This BS Auto Insurance Clause- "Betterment"

  • Posted by a hidden member.
    Log in to view his profile

    Mar 24, 2016 10:00 PM GMT
    Does anyone have experience with their own auto insurance "betterment" claim?

    This is complete, utter bullshit.. I haven't had to use my auto insurance in years and now that its 'time to collect', I am running into this insurance, "betterment" condition, my insurance company wants me to pay more than my deductible!

    I think I am going to take the responsible party to small claims court to avoid the, nit picky insurance industry rip off icon_twisted.gificon_confused.gif
    So the insurance company wants to profit from your loss, and makes sure you do not, how fucking evil icon_twisted.gif


    Betterment:

    A provision, often found in the physical damage section of automobile insurance policies, which stipulates that if the repair or replacement of the damaged parts results in better than "like kind or quality," the insurers will not pay for this net improvement. This clause is designed to preserve the concept of indemnity so the insured does not profit from the loss (while the extra money you pay them becomes their profit) when the circumstances are such that it is impossible for the insurer to repair or replace the property without bettering the insured's position.

    What Is This “Betterment Charge” That An Insurance Company Wants Me to Pay?
    http://www.seedebtrun.com/2013/09/what-is-this-betterment-charge-that-an-insurance-company-wants-me-to-pay.html/

    A betterment charge is a tool that insurance companies use to avoid paying for the complete amount of repairs after a car accident. Basically, if a repair is needed to a “wear and tear” part of your vehicle, the insurance company will only pay a percentage of the cost of that replacement part. From their point of view, they are only responsible for returning your vehicle to the condition that it was in prior to the accident, and since you are getting a brand-new part, your vehicle will actually be in better condition after the repairs are completed. Therefore, the insurance company shouldn’t be on the hook for the entire amount. This charge is most often applied to tires, but can also be applied to parts of the exhaust.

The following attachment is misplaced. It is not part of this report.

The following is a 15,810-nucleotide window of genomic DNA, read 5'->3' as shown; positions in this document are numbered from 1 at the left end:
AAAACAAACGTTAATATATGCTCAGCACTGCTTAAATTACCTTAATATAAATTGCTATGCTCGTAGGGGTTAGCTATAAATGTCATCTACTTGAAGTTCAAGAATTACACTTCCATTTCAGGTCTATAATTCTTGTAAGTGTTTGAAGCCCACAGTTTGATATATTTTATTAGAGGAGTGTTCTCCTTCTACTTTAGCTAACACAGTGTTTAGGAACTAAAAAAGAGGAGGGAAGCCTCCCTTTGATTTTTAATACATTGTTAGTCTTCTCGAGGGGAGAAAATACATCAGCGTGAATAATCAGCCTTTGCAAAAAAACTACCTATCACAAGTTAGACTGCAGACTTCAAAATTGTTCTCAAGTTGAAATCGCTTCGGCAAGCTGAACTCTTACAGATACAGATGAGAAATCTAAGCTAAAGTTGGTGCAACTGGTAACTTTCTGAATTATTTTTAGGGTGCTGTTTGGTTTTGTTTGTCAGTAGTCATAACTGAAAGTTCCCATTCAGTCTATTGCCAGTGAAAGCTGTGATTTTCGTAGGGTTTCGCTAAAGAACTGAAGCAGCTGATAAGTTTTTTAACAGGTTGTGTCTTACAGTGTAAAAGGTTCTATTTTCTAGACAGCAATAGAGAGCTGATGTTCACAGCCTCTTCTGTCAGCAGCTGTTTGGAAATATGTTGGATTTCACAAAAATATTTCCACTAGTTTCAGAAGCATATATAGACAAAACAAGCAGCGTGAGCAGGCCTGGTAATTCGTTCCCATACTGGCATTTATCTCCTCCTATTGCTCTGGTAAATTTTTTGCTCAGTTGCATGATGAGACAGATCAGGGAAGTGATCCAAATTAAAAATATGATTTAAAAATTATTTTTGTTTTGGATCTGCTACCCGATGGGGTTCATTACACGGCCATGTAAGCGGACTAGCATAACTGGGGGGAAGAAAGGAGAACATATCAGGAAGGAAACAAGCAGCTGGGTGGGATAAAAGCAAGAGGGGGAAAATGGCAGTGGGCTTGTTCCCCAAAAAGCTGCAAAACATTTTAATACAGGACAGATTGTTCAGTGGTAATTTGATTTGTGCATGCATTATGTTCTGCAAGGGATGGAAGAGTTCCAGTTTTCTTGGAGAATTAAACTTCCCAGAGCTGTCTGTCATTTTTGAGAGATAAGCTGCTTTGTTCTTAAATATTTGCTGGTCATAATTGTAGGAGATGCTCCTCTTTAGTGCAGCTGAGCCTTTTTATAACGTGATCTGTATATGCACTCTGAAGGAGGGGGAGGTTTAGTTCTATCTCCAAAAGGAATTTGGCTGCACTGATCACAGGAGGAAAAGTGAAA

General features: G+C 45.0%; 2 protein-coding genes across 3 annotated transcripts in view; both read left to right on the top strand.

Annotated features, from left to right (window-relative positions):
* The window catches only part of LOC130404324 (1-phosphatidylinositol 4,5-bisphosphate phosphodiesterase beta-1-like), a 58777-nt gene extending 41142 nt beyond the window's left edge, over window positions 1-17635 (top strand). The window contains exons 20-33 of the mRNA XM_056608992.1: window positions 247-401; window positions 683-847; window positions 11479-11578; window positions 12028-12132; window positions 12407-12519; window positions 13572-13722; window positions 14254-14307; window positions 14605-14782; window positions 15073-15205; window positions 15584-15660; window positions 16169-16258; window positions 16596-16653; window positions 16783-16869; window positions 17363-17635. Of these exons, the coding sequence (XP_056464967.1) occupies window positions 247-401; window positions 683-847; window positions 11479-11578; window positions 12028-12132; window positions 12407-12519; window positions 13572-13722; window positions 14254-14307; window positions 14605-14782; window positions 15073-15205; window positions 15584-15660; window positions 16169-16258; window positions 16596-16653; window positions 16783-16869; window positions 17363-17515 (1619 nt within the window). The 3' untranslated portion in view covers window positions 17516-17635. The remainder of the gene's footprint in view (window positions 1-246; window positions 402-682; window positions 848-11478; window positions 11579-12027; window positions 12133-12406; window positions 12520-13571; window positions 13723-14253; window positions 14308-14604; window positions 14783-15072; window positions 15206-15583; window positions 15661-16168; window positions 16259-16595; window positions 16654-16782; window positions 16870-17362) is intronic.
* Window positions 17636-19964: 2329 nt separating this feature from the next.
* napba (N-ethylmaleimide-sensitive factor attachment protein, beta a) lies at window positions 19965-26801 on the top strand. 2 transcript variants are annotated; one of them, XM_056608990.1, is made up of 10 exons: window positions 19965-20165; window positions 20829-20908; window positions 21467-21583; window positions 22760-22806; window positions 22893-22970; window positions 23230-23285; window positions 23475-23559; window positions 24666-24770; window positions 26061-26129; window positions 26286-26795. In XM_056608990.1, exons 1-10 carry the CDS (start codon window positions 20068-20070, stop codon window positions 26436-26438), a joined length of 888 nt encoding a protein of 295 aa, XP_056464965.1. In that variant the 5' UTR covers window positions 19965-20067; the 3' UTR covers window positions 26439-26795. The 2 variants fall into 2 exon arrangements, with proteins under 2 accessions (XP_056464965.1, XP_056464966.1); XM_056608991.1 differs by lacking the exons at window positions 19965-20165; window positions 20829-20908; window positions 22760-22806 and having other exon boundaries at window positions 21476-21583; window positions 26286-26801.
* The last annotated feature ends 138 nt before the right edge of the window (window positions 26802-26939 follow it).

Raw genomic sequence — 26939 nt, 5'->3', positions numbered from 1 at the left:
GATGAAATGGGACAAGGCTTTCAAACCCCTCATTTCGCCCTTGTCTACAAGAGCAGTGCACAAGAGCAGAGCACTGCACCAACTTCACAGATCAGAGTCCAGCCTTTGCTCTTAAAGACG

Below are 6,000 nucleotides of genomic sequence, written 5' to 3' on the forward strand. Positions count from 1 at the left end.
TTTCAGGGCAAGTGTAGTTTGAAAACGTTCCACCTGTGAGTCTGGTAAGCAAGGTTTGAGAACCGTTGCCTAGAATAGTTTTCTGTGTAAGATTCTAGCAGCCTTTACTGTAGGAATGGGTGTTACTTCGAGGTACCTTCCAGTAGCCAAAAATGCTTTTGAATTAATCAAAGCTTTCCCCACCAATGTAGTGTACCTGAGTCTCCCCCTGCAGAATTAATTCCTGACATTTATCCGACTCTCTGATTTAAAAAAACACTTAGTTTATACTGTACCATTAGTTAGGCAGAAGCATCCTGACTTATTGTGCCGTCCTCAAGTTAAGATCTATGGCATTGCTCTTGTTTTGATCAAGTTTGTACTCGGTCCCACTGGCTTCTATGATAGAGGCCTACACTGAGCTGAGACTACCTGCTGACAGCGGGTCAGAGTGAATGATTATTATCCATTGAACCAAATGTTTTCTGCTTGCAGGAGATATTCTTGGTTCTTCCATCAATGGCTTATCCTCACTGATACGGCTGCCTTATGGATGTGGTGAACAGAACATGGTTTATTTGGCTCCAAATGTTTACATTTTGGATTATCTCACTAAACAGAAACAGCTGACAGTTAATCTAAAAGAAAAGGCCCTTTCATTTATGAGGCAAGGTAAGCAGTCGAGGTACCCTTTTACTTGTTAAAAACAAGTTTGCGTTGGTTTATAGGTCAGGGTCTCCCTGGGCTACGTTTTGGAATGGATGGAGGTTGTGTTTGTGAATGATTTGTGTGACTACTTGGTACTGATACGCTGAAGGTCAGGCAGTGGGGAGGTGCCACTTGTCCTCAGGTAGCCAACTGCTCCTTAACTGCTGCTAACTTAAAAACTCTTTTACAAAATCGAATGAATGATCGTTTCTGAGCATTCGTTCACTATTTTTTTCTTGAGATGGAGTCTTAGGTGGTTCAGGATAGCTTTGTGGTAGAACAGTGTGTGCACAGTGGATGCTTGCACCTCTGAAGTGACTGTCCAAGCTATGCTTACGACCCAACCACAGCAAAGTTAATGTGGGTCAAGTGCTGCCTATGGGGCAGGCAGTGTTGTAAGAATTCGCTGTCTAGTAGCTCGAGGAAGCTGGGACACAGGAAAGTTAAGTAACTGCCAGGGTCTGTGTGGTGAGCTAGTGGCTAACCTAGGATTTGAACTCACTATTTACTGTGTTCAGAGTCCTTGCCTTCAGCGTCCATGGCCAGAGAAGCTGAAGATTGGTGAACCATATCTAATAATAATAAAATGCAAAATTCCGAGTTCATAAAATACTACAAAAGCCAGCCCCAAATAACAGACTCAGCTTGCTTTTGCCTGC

• Posted by a hidden member.
    Log in to view his profile

    Mar 24, 2016 10:12 PM GMT

    So does this mean, if your tires (used 20k miles of 50k miles) are slashed by a juvenile delinquent while your car is parked, your deductible is $1,000 but your tire replacement costs is $1,600, you end up paying the entire cost of your tire(s) replacement because of their 'betterment' clause? (the 20k miles used up on the tires is the $600 more than your deductible)

    WTF? icon_eek.gif


    So now the auto insurance industry is allowed to replace your used tires with other used tires icon_eek.gif

  • Suetonius

    Posts: 1842

    Mar 28, 2016 6:39 PM GMT
    ELNathB saidDoes anyone have experience with their own auto insurance "betterment" claim?

    This is complete, utter bullshit.. I haven't had to use my auto insurance in years and now that its 'time to collect', I am running into this insurance, "betterment" condition, my insurance company wants me to pay more than my deductible!

    I think I am going to take the responsible party to small claims court to avoid the, nit picky insurance industry rip off icon_twisted.gificon_confused.gif
    So the insurance company wants to profit from your loss, and makes sure you do not, how fucking evil icon_twisted.gif


    Betterment:

    A provision, often found in the physical damage section of automobile insurance policies, which stipulates that if the repair or replacement of the damaged parts results in better than "like kind or quality," the insurers will not pay for this net improvement. This clause is designed to preserve the concept of indemnity so the insured does not profit from the loss (while the extra money you pay them becomes their profit) when the circumstances are such that it is impossible for the insurer to repair or replace the property without bettering the insured's position.

    What Is This “Betterment Charge” That An Insurance Company Wants Me to Pay?
    http://www.seedebtrun.com/2013/09/what-is-this-betterment-charge-that-an-insurance-company-wants-me-to-pay.html/

    A betterment charge is a tool that insurance companies use to avoid paying for the complete amount of repairs after a car accident. Basically, if a repair is needed to a “wear and tear” part of your vehicle, the insurance company will only pay a percentage of the cost of that replacement part. From their point of view, they are only responsible for returning your vehicle to the condition that it was in prior to the accident, and since you are getting a brand-new part, your vehicle will actually be in better condition after the repairs are completed. Therefore, the insurance company shouldn’t be on the hook for the entire amount. This charge is most often applied to tires, but can also be applied to parts of the exhaust.

    Had not heard of this.
    Which is your insurance company?

    You might check to see exactly when, this provision was added to your policy. If you had a policy for many years, it is hard to believe that a "new" provision could be enforceable against you, unless they sent it to you.
  • Posted by a hidden member.
    Log in to view his profile

    Mar 29, 2016 3:52 AM GMT
    I've never heard of this either. What happened? Did you get into a collision?
  • Posted by a hidden member.
    Log in to view his profile

    Apr 21, 2016 1:29 PM GMT
    I have never had that experience with my insurance company. Then again, I've been with mine for 16 years and they are a military and gov't members only company. Sounds like they're taking you for a ride.

    Cheers,

    Sean